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LB Reported Crime Data for 2000 Analyzed

  • 1st district: Highest number of total serious crimes against persons
  • 2nd district: Highest number of total crimes
  • 3d district: Large drop in auto burglaries, but more grand thefts and auto burglaries than 9th district
  • 4th district: Total crimes increase, esp. comm'l burglaries; more grand thefts & auto burglaries than 9th district
  • 5th district: Lowest number of total serious crimes against persons, property and total crimes, but total crimes increase over 1999; serious crimes against property and less serious crimes increase; now more grand thefts & auto burglaries than 9th district
  • 6th district: Highest number of murders; auto burglaries up, comm'l burglaries down
  • 7th district: Crime increases in every reported category except bike theft and auto burglary
  • 8th district: Higher totals of reported serious crimes against persons & property than 7th district, but crime down slightly from 1999 w/ large drop in residential burglaries
  • 9th district: Serious crimes against persons & property down, and overall crime total down slightly, despite 150% jump in arson

    We also post detailed neighborhood crime data on line

    (February 18, 2001) -- An analysis of public record LBPD reported crime data for 2000 reveals noteworthy information often hidden by "citywide" crime statistics. ("Citywide" crime stats offset disparate parts of the city, camouflaging areas in which residents may be disproportionately crime impacted.) provides below our analysis and interpretation by Council district.

  • Introduction, Methodology & Caveats

    The LBPD (and other police departments nationally) use a uniform system of reporting crime. Crimes are divided into Part 1 (serious or violent crimes) and Part 2 (other/less serious crimes).

    Part 1 (serious or violent crimes) are divided into crimes against persons (total murder, manslaughter, rape, robbery plus aggravated assault) and crimes against property (total residential, commercial and auto burglaries; auto, grand, petty & bike theft; plus arson).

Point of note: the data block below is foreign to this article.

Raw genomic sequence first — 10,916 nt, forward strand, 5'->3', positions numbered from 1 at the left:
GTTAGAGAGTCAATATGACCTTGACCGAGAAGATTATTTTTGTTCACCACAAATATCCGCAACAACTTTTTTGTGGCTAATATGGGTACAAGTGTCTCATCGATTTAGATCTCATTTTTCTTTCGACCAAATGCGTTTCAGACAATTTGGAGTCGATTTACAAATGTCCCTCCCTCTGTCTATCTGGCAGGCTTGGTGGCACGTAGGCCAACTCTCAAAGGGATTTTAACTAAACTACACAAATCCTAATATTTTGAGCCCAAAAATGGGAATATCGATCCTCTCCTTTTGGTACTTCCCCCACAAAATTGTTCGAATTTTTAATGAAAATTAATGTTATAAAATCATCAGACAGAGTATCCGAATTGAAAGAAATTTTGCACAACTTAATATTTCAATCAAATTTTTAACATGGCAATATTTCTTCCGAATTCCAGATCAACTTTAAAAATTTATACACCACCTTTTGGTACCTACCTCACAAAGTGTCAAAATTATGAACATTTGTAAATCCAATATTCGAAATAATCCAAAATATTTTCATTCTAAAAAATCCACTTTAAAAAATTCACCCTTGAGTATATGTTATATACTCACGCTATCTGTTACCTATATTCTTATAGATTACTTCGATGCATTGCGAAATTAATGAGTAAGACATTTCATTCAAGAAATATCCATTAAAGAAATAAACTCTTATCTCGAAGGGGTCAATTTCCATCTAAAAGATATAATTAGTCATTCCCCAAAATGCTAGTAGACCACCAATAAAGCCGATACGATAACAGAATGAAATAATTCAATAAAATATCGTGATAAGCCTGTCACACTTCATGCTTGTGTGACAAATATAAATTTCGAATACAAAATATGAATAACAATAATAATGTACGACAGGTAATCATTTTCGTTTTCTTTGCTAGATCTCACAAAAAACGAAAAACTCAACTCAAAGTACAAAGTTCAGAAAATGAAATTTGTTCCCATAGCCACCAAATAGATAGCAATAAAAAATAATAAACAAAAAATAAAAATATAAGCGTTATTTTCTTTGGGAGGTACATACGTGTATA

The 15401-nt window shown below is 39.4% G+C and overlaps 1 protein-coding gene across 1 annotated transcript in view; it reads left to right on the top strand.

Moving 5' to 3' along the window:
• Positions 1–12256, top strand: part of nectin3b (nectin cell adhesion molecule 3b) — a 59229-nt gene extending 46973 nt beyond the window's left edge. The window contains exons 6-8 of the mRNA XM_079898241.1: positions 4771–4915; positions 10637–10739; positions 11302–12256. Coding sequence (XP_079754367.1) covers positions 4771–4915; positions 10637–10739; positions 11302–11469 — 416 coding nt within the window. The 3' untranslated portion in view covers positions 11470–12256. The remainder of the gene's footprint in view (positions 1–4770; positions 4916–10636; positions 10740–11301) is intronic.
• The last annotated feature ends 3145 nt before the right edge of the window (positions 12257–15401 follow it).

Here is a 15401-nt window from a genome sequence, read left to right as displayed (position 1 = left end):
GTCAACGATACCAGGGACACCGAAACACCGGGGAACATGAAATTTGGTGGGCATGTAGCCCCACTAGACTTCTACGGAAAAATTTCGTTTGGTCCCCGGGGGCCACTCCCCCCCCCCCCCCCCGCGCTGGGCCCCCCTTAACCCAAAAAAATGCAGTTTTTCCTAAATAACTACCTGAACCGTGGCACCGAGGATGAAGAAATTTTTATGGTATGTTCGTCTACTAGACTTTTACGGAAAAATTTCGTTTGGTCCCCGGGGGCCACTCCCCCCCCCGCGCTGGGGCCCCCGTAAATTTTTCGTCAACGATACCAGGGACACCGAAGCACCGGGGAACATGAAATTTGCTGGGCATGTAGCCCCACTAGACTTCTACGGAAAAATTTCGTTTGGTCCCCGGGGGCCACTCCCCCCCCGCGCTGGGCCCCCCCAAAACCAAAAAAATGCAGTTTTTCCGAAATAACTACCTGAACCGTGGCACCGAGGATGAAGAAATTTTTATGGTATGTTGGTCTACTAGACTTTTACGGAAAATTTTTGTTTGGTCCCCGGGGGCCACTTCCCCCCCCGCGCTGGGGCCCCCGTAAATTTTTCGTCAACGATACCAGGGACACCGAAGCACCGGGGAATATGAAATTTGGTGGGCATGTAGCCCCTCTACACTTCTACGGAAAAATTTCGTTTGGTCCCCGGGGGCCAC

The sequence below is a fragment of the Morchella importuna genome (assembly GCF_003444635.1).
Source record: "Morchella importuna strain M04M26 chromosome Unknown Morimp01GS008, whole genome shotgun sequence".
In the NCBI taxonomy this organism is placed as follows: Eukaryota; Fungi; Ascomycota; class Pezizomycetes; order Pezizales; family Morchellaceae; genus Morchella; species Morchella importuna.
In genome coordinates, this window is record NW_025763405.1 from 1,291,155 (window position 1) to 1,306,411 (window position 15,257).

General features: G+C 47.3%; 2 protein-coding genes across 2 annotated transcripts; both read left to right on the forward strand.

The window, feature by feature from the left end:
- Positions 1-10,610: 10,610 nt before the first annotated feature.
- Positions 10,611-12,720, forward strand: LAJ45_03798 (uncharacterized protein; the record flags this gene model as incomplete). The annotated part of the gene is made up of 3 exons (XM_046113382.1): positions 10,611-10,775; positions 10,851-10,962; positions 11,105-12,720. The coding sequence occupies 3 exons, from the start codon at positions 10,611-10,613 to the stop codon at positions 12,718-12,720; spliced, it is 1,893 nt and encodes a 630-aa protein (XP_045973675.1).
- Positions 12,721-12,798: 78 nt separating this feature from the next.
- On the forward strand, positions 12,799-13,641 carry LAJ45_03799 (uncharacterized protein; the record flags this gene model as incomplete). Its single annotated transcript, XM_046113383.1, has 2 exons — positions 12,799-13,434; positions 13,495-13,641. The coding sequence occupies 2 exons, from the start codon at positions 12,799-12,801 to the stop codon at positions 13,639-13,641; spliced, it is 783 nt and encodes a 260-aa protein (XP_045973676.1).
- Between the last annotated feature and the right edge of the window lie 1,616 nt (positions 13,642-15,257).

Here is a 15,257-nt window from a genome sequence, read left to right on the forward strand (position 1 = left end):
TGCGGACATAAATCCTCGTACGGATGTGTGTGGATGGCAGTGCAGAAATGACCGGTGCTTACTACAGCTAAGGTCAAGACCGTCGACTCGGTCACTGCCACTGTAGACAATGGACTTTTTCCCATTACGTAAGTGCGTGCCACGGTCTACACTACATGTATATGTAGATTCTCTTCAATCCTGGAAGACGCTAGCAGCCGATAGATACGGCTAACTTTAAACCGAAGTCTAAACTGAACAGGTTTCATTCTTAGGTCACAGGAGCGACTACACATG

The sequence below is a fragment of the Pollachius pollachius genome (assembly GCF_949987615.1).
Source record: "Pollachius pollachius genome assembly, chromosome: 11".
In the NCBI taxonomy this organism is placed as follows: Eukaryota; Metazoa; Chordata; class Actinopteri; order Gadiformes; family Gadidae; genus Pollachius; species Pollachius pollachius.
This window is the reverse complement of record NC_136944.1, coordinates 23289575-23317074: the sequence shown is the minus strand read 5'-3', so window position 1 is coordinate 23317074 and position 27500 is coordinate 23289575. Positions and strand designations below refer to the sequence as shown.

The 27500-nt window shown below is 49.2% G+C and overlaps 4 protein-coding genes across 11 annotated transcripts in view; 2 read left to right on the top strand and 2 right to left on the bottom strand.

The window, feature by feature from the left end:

In terms of total LB reported crime citywide:

  • LB's total reported crimes in 2000 (total Part 1 and Part 2 crimes) did not decline in 2000. The citywide total remained basically the same as in 1999 (0.1% increase) after several years of significant declines.

  • Total Part 1 serious reported crimes against persons (total murder, manslaughter, rape, robbery, aggravated assault) fell 1.2% citywide

  • Total serious crimes against property (total residential, commercial and auto burglaries; auto, grand, petty & bike theft; plus arson) fell 2.6% citywide
  • Data by Council district

    Analyzing crime data by Council district has the advantage of comparing smaller areas of roughly equivalent population. To its credit, the LBPD reports crime data by Council district. Our analysis of LBPD's data indicates the following:

    Although Council district data are more illuminating than "citywide" data, they have a similar shortcoming: they offset disparate areas (in this case, parts of the Council district) that may have very different crime levels.

    For this reason, and because community based policing involves neighborhood-level issues, also posts LBPD's detailed, neighborhood level crime statistics on a link, below.

    Crime by Neighborhood size reporting district

    To its credit, the LBPD also reports crime by relatively small, neighborhood-size crime reporting districts. These data can provide very useful information for neighborhood groups and businesses.